a person a sugar pill or cellulose pill and say “This is a real drug.” That’s absolutely
unethical, there’s no transparency there, it involves deception. That said there are
two situations that, one situation that’s indispensable to use placebos, another that’s
interesting. The one that’s indispensable is that when we do research trying to study
the effect of a drug we compare it to a placebo. Meaning sometimes because people’s illnesses
get better by time. Tincture of time is real. And we want to find out if the drug really
works or is it really time and spontaneous remission? So we do what is called double
blind experiments, where neither the provider, or the researcher, or the patient knows that
they’re getting a drug or placebo and the patient has to be told about the procedure
and has to sign an informed consent. That’s a way of protecting the patient. There’s another
situation where people are just beginning to think about, can you give placebos and tell
people they might work? It’s still, it’s very early in infancy that kind of research. But right
now, in general, that would be ethical, if you’re honest. But right now, in general, we say that
placebos, especially in the context of deception, is not an ethical thing to do. But in research
for drug development, placebos are really indispensable. Can placebos have an effect on certain illnesses? It’s very important to remember, placebos
can relieve many complaints: pain, fatigue, depression, anxiety, stomach unease. But it’s
very unlikely, there’s no evidence that placebos can shrink a tumor, can lower cholesterol,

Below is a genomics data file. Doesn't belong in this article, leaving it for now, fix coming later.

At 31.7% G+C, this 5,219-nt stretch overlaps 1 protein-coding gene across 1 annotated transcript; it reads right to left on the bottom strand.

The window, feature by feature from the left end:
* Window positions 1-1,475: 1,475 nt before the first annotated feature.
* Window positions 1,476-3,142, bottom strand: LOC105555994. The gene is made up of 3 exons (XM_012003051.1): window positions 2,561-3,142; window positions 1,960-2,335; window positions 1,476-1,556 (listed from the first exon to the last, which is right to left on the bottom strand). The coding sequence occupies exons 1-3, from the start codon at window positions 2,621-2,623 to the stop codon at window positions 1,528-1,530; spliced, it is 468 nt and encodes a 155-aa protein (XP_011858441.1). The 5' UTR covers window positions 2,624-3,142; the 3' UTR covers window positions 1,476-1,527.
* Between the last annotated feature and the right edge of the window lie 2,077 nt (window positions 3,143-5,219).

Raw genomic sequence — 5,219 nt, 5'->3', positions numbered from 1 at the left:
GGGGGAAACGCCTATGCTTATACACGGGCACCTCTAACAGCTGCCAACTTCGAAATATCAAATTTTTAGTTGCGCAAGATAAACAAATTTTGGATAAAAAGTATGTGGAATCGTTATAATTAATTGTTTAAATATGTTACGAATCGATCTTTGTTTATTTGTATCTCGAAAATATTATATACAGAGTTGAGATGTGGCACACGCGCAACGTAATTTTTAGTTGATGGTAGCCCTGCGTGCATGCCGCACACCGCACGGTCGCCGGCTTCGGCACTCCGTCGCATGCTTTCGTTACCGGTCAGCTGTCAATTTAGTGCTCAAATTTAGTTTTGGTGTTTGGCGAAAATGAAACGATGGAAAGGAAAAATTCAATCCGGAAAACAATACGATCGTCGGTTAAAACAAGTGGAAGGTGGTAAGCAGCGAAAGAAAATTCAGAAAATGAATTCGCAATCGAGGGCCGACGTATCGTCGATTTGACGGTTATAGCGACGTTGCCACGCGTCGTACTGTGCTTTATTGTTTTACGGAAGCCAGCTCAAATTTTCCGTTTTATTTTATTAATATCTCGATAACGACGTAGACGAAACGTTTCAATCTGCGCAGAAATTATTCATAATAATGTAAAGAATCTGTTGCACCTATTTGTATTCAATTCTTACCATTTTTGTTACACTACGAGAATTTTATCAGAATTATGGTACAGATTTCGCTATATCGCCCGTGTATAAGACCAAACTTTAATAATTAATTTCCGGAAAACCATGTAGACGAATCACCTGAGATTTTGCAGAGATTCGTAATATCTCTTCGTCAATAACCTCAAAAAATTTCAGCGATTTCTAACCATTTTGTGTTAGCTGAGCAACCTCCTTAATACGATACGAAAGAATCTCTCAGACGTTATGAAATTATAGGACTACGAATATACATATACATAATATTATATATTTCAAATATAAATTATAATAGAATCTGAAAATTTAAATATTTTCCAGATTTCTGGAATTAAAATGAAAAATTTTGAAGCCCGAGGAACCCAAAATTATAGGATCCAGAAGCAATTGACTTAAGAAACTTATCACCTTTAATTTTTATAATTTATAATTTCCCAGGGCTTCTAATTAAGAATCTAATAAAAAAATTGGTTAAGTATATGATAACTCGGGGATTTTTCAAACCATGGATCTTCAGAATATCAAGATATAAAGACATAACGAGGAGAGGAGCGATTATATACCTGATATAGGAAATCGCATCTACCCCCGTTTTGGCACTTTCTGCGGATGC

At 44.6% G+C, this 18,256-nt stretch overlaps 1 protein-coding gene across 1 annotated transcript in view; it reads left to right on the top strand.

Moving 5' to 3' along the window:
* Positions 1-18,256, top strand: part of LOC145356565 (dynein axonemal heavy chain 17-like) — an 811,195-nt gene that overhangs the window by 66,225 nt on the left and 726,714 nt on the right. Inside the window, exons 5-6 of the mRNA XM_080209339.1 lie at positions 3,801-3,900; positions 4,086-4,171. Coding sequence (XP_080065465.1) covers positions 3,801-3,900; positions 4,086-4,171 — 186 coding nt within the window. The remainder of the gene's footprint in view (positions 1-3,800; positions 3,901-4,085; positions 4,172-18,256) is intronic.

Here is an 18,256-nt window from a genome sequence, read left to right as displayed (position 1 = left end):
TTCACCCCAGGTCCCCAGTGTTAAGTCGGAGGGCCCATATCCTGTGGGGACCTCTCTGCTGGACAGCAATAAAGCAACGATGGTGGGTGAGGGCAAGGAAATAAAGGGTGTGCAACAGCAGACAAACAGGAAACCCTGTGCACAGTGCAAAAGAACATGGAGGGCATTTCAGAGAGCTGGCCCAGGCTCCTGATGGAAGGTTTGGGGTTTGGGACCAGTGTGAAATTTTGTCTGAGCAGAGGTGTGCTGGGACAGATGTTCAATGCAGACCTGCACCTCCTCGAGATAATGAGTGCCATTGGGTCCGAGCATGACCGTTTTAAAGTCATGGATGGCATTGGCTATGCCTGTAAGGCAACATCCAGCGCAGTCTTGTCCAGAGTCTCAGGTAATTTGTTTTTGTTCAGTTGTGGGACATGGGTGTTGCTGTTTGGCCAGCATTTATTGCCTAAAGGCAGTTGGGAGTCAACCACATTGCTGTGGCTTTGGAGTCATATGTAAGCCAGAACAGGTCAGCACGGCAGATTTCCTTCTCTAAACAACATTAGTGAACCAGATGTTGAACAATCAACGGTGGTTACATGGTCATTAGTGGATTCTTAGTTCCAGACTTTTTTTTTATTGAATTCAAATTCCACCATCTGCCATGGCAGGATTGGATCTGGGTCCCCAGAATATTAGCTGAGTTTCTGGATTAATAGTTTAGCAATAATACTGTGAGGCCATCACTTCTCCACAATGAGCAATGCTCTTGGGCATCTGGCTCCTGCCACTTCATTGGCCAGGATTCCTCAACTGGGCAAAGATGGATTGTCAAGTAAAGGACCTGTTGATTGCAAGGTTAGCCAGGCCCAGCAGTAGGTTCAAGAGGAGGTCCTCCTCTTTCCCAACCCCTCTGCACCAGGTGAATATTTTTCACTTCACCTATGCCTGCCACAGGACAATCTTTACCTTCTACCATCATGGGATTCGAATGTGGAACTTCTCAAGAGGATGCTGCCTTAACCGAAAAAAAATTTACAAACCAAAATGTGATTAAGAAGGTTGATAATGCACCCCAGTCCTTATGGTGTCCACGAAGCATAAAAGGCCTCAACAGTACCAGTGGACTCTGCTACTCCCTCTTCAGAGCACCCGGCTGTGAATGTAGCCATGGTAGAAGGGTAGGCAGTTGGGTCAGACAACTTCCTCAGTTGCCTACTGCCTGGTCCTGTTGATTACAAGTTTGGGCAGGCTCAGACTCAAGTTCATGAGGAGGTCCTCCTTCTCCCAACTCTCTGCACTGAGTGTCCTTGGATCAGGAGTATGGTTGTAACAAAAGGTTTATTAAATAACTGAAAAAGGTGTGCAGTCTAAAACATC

or deal with serious medical conditions. Placebos are about changing how we perceive ourselves,
our complaints, changing our relationship to complaints. It’s a way of, it deals with
a very common disorders that accompany serious illnesses, like fatigue, pain, that kind of
stuff. What is the nocebo effect? Placebo is about positive benefits we get
from rituals and symbols and the interaction between patient and clinician. There’s also
negative effects like apple pie, too much is not so good, or good things can do bad
things and there’s also something called the “nocebo effect” which is negative consequences
of taking sugar pills or cellulose, or even when you take a drug and sometimes you get
side effects that actually are due to the anticipation of the side effects. Very similar
in a sense that placebo is probably related to the anticipation of positive benefit. If
someone reads you a long list of various complaints some of those complaints will happen more
frequently and that’s called a nocebo effect. Nothing is only good.

One thought on “What Is a Placebo? Q and A with Ted Kaptchuk

  1. Ted, I have read your research and would like invite your to be a guest on our Podcast.
    I understand your main audience are Practitioners but consider A care team may include physicians, nurses, and physician assistants, as well as psychologists and social workers. Equally as important are frontline health care workers. This group represents an estimated 50% of the 18 million individuals employed in the U.S. health care workforce. These individuals often serve as the initial point of contact and/or ongoing peer support for patients and caregivers throughout their health care experience.

    My focus is to create an awareness, understanding and affects of the neurological and biochemical affects of Interpersonal communication within Healthcare Setting.
    It would be most appreciate to discuss this with you.